West Virginia University’s chief economist said the opioid epidemic in West Virginia and across the U.S. has come with a hefty price tag, causing a void in this state’s economy of nearly $1 billion.
John Deskins, director of WVU’s Bureau of Business and Economic Research, which is housed in the College of Business and Economics where he is also an associate professor of economics, said West Virginia is at the epicenter of the national opioid crisis. He said loss of life, loss of jobs and tying up resources that could be used elsewhere in a state that has embarked on a mission to economically reinvent itself has cost West Virginia dearly.
So where does the estimate of nearly $1 billion in economic loss come in? Statistical estimates include adding together more than $322 million in productivity loss due to fatalities, more than $316 million in productivity lost in people who are not working at peak levels because they are addicts, and more than $320 million in resources tied up in the opioid crisis that could be devoted to solving other problems.
“The factors that come into play are really divided into two categories,” Deskins explained. “In the first category, there are healthcare costs, substance abuse treatment costs and criminal justice costs, such as police protection, legal and correctional facilities costs. West Virginia is tying up so many of its resources in these areas. It is a steep investment of time, skills, knowledge and resources that could be spent on tackling other problems.”
The second category is one of productivity loss and reflects the people who are addicted to opioids, including addicts who are in the workforce but are not nearly as productive as they could be and people who have died due to opioid overdose.
“This second category is comprised of people who could be helping the economy be more productive,” said Deskins, “and this sadly includes people who have died as a result of their opioid abuse.”
In an effort to help better understand the statewide and national opioid crisis, West Virginia University has undertaken a number of initiatives it believes will result in solutions to help combat the effects of opioid abuse. WVU has taken a multi-disciplinary approach to studying this addition, including researching the medical, cultural, economic, psychological and sociological effects of such abuse.
Deskins outlined the overall economic impact of the opioid crisis at WVU’s Academic Media Day recently. He said the economic estimates are based on national averages in terms of productivity loss, health care costs and substance abuse treatment costs. The national averages were simply applied to West Virginia, he said, and that he intends to make inquiries to potential sponsors to underwrite a study to allow his research unit to derive more precise opioid epidemic estimates from West Virginia data. More research, he said, is essential to understand the full effect of the opioid epidemic.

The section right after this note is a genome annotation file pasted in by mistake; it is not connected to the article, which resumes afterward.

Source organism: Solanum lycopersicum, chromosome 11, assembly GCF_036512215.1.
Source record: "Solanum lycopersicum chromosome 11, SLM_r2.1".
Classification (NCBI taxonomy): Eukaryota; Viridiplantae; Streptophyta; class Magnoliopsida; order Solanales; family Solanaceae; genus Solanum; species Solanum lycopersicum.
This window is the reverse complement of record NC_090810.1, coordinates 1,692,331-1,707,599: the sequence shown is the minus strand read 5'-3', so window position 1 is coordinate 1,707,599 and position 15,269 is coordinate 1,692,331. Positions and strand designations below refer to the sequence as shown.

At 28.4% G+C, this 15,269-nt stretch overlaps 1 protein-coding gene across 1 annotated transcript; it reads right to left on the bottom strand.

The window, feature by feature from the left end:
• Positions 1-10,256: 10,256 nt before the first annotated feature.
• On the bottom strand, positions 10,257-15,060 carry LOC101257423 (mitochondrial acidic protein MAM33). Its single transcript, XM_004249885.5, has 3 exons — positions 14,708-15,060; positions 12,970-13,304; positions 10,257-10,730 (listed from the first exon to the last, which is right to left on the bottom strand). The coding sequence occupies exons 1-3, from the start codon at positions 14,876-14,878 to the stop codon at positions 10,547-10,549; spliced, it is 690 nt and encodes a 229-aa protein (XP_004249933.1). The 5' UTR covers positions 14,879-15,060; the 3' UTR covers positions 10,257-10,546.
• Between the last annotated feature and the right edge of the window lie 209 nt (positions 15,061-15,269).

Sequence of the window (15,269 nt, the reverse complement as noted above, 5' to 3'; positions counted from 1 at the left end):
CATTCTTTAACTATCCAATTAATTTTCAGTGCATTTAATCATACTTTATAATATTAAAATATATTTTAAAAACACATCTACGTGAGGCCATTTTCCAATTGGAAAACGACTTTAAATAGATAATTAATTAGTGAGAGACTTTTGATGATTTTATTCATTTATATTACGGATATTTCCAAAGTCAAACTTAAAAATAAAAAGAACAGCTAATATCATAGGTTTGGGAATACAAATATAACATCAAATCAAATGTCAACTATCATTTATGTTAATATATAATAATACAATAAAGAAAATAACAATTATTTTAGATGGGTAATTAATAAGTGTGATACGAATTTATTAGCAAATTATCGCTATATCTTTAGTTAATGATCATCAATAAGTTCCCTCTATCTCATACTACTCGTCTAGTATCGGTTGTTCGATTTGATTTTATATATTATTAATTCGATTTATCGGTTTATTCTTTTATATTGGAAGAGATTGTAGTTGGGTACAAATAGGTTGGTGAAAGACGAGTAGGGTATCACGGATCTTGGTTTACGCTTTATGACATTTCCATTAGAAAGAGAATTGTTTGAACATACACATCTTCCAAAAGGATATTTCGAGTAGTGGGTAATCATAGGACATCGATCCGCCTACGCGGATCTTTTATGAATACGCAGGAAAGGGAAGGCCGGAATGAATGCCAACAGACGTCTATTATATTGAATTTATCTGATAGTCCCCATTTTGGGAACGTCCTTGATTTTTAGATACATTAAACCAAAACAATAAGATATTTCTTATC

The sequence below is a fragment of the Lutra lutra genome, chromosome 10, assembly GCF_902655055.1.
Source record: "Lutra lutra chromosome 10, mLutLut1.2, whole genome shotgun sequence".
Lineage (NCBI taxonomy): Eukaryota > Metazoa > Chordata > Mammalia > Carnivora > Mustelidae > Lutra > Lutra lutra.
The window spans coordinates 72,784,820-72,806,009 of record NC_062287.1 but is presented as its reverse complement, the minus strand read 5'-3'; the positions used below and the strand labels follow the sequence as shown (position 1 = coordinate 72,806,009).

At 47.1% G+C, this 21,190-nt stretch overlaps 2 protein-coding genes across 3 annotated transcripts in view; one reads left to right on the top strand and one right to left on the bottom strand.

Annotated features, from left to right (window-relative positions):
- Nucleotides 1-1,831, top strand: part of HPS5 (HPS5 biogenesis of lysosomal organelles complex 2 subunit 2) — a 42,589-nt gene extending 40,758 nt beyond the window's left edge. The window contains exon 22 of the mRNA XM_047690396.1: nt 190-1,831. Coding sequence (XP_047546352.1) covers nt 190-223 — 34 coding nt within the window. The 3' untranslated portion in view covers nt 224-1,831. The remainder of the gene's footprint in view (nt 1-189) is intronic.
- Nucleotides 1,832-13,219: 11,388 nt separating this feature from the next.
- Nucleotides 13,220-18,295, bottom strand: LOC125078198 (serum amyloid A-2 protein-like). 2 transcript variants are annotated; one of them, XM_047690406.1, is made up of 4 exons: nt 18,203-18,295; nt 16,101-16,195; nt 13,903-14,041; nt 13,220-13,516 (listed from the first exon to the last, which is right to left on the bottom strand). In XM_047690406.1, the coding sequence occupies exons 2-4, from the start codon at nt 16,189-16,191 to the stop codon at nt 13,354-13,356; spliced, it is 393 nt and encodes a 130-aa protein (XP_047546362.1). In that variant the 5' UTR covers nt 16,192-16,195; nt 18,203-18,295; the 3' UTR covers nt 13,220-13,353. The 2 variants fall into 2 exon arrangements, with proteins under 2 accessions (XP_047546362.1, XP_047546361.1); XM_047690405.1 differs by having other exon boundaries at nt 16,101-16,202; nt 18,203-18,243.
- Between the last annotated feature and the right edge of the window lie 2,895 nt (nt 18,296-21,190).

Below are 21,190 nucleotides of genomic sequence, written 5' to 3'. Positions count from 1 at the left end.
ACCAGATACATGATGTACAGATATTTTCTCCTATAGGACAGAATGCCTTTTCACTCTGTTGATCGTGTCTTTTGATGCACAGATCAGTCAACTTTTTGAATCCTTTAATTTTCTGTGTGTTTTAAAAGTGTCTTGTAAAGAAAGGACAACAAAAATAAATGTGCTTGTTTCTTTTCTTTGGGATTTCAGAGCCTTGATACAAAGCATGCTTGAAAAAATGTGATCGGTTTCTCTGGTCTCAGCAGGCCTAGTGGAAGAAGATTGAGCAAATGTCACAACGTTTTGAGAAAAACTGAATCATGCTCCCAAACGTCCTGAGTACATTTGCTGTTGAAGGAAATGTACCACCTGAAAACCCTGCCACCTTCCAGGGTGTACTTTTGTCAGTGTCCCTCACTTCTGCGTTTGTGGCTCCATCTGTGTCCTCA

An unfortunate fact is that West Virginia is the clear frontrunner in opioid deaths nationally, with 36 deaths in 2015 per 100,000 population. New Hampshire and Ohio are a distant second and third, with 31 and 25 deaths per 100,000 population, respectively. The national average is 10.4. Deskins calculated that West Virginia’s opioid death rate totaled a $194 million gap in the state’s economy, based upon the 4,860 jobs cut due to the deaths.
“West Virginia is ranked 51st in labor force participation, which means we rank last in terms of the share of our population that is either working or actively looking for work. If you add this opioid epidemic into the equation, that makes progress even tougher. Every policy maker and business leader in the state should be focused on improving education, health and drug abuse outcomes because these obstacles really represent the overall crisis that keeps holding the state back from achieving its full economic potential,” Deskins said.
He added that the West Virginia economy has seen marked improvement from the dip in the energy industry over the past two years, but that the progress would be greater had the state not been under such strain from the opioid epidemic.
“Things have definitely improved from rock bottom where we were a year and a half ago, but could certainly be a lot better,” said Deskins. “If we could improve education and health outcomes, and if we could help people break this addiction with opioids, then we could realize much, much higher levels of economic prosperity. As evidenced on Academic Media Day, WVU has taken on this problem because we want to find solutions for the betterment of our state.
WVU College of Business and Economics